Hell Bent For Leather

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Mistaken for a murderous outlaw, an innocent passerby is forced to go on the run to try and clear his name by catching the real culprit.

ACTORS :  Audie Murphy, Felicia Farr, Stephen McNally

YEAR OF RELEASE :  1960

POSTAGE : Free postage within Australia

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Description

Storyline

When Clay Santell stops in the town of Sutterville after having his horse stolen, he is mistaken by townspeople for a murderer named Travers. The townspeople capture Santell, and turn him over to lawman Harry Deckett. Deckett, who is tired of chasing the real Travers, decides to kill Santell and pass him off as Travers. Santell escapes from Deckett, taking lovely Janet Gifford hostage in the process. Janet comes to believe Santell’s story, and helps him in his struggle to prove his real identity.

One of the best western starring Audie Murphy

Very entertaining western directed by George Sherman (who did Big Jake with John Wayne and produced The Comancheros 1961). The actors are excellent. We get Audie Murphy and Stephen McNally back altogether 8 years after Duel at silver creek 1952, but here they are enemies. Felicia Farr acts in her last western. And very good supporting cast with Jan Merlin as Travers, John Qualen and Bob Steele among others.

With a very good screenplay, I really liked the character, Stephen MacNally plays. The three main actors are perfect, and they carry the movie. So if you have the luck to have the opportunity to see this movie: GOOOOO!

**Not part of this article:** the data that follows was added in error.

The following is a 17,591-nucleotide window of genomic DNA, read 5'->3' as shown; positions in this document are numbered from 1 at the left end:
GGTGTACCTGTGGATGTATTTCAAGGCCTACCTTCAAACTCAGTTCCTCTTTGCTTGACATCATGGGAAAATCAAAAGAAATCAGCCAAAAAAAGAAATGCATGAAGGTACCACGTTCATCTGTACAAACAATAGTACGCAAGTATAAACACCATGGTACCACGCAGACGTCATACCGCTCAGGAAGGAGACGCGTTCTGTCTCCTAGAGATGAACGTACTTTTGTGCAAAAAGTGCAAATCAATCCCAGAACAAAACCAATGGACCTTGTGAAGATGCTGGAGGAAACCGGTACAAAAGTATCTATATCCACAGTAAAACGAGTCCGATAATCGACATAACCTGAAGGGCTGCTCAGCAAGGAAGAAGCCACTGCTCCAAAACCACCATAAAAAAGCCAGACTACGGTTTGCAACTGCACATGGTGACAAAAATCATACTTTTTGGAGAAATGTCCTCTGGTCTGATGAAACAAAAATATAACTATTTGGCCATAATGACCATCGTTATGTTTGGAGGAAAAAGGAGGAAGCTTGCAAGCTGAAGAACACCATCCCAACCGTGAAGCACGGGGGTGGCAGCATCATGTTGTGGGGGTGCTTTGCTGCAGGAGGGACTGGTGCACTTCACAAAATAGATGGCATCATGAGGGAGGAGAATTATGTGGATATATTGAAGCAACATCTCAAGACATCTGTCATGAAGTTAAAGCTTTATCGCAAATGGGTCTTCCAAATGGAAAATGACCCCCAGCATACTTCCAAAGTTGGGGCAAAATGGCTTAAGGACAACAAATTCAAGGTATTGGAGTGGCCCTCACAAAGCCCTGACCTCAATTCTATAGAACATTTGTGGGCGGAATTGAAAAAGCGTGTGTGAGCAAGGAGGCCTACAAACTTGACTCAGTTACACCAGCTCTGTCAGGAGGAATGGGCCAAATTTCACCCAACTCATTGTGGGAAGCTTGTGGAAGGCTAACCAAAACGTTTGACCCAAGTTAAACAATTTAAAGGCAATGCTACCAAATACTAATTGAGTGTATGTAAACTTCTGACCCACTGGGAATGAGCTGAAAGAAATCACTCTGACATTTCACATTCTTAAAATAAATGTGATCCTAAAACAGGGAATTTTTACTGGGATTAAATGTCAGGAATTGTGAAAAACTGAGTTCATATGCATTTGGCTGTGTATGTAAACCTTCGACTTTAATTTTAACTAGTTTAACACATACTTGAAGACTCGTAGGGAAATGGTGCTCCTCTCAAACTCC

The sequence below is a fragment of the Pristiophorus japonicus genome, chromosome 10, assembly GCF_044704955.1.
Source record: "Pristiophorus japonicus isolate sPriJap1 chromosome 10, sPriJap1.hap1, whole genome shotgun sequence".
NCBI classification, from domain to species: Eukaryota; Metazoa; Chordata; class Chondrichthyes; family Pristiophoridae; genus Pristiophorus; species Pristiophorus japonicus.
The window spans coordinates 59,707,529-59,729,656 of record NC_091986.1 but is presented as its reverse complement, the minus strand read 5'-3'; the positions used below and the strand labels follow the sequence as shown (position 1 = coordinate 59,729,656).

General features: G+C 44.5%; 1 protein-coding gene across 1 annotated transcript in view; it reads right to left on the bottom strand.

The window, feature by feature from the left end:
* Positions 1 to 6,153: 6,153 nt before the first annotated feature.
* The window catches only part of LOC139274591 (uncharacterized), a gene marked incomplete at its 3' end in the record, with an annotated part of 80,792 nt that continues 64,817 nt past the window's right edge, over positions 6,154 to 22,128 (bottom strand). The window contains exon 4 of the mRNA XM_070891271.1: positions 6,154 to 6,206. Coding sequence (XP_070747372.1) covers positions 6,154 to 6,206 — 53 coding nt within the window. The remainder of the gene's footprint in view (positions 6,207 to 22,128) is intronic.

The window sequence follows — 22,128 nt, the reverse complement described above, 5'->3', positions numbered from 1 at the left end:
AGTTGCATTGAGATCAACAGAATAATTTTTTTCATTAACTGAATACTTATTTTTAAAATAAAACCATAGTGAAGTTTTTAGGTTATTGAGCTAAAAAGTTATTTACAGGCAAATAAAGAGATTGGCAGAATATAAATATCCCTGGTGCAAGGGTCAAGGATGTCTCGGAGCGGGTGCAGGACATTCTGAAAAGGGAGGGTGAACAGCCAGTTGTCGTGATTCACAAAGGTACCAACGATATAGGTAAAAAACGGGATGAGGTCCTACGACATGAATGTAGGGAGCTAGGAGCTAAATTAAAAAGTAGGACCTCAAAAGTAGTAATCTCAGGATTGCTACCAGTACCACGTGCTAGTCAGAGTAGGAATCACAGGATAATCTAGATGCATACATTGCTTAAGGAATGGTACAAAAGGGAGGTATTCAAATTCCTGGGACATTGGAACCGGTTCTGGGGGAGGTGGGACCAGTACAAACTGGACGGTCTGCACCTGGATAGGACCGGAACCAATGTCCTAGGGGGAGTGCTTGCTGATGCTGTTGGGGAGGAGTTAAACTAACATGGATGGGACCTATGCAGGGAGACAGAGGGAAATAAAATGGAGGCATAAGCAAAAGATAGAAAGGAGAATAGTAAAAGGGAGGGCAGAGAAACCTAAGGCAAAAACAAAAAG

A Very Good One For Audie Murphy Fans

 

Audie Murphy is a horse trader. He wanders into town on his latest assignment, where Marshall Stephen McNally accuses him him of being a dangerous criminal. At first Murphy thinks it’s a gag to get him out of town before the townfolk can hang him, but it turns out that McNally is a glory hound who intends toshoot Murphy and take the credit.

McNally tries to steal the movie with his sweating lunatic, but Murphy’s low-key approach ande the approval of Felicia Farr ake the cake. Director George Sherman does his usual competent job, and cinematographer Clifford Stine shoots the Alabama Hills so they are instantly recognizable, and beautiful in a new way. It’s a standard psychological western, but very well done.

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